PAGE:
An article last week in A&M’s publication The Battalion (via uwire) enthusiastically noted that “within the next decade… the energy in algae may be a viable source for fuel, thanks to researchers at Texas A&M U.”

Part of the current program involves developing a new high-efficiency, low cost harvesting process by growing algae in pellets. Other avenues of research include genetic engineering and a retooling of algae’s metabolic pathways. Artificial photosynthesis is also a future goal.

Texas rep jabs at algae, zings his home state

As for the aforementioned Texas Congressman, that would be Representative Mike Conaway of the 11th District, who is himself an A&M graduate. While later serving in the Army he was stationed at Fort Hood, which has become a top  showcase for alternative energy as part of the Army’s “Net Zero” initiative to wean its bases off petroleum products and grid-supplied power. The Net Zero program is designed to serve the military’s interest in energy security while also serving as a showcase for working technologies that the civilian sector could adopt.

In that light, Conaway’s antagonism toward new biofuel technology is somewhat surprising, though a phrase near the end of his official biography hints that some ties are closer than school ties or even military ties: after leaving the service, “Mike developed a lasting friendship with President Bush as together they learned what it takes to run a business.” Conway eventually became Chief Financial Officer for Bush Exploration.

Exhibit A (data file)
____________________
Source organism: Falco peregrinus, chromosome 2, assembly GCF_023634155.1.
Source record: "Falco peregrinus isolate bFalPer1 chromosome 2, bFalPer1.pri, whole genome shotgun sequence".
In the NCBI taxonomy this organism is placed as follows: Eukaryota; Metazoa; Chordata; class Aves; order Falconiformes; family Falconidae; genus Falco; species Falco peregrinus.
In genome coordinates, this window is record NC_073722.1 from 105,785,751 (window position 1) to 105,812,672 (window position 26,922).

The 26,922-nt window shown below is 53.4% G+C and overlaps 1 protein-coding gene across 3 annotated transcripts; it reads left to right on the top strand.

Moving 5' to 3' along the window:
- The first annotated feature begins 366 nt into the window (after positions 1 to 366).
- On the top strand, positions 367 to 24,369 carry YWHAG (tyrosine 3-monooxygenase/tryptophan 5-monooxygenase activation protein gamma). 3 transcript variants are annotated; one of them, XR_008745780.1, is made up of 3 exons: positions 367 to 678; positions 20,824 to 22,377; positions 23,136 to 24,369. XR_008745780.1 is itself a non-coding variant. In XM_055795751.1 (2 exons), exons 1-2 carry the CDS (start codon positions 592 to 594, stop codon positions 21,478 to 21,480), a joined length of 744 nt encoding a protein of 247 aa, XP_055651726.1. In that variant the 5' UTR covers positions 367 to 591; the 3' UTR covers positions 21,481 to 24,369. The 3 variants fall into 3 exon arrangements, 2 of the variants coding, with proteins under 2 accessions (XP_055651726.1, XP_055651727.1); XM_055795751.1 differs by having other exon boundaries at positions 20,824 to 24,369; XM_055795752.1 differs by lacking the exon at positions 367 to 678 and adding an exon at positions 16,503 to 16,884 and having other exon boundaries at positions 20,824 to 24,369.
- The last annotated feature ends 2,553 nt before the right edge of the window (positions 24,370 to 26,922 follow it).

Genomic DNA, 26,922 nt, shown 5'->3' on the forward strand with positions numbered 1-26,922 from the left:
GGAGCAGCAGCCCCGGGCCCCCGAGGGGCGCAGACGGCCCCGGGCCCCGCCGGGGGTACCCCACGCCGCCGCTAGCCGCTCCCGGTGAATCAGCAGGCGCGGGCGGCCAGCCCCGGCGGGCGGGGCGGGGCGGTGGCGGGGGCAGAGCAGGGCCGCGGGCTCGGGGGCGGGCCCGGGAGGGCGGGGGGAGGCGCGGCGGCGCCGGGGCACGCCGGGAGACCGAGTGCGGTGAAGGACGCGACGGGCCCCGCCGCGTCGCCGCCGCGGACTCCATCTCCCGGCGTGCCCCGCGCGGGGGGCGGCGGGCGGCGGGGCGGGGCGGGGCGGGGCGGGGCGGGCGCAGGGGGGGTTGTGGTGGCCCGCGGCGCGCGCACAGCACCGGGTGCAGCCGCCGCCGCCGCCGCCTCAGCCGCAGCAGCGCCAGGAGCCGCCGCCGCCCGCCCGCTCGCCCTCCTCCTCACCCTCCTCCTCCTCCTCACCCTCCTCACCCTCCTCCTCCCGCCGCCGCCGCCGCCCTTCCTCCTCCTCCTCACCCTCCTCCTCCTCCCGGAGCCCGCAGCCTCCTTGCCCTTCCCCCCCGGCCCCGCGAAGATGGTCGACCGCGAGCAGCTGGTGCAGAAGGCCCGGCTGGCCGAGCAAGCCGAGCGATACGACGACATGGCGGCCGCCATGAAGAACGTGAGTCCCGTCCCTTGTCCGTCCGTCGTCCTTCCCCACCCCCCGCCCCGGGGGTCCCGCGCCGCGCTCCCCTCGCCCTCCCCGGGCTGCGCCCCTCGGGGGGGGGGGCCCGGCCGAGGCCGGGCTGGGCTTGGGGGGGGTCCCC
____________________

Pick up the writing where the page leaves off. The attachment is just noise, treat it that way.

Image: Some rights reserved by Boston Public Library, Reto Fetz.

Follow Tina Casey on Twitter: @TinaMCasey.

e


▼▼▼      3 Comments     ▼▼▼

Newsletter Signup

Comments

  1. April 09, 2012 at 15:55 pm PDT | Dantes writes:

    http://oilprice.com/Alternative-Energy/Biofuels/Why-Algal-Biofuels-May-Never-Hold-the-Key-to-the-Future.html

    If this program has a solution to the “phosphorus limit” of algae with regards to Algae Biofuel, I’d like to hear it.  Algae for fuel tomorrow is what corn for ethanol is today…a complete fraud.

    Reply Or REGISTER HERE if you are new.

    • April 12, 2012 at 19:03 pm PDT | jrfloyd writes:

      By the “phosphorus limit” of algae, I assume you mean algae’s requirement for phosphorus. Hopefully they’re tying it into the remediation of waste water and obtaining their phosphorus at the same time.

      Reply Or REGISTER HERE if you are new.

  2. April 09, 2012 at 16:10 pm PDT | RDN in Houston writes:

    Just what we need…another industrial policy and more central planning.

    Reply Or REGISTER HERE if you are new.

Leave a Reply

  1. Please leave an intelligent comment. You are welcomed to link to your company or website, but entirely self promotional posts will be marked as spam.
There are 3 ways to comment on 3P

2. Facebook Users

Login to your Facebook account

3. Members

Register for an account or login.

Subscribe to Comments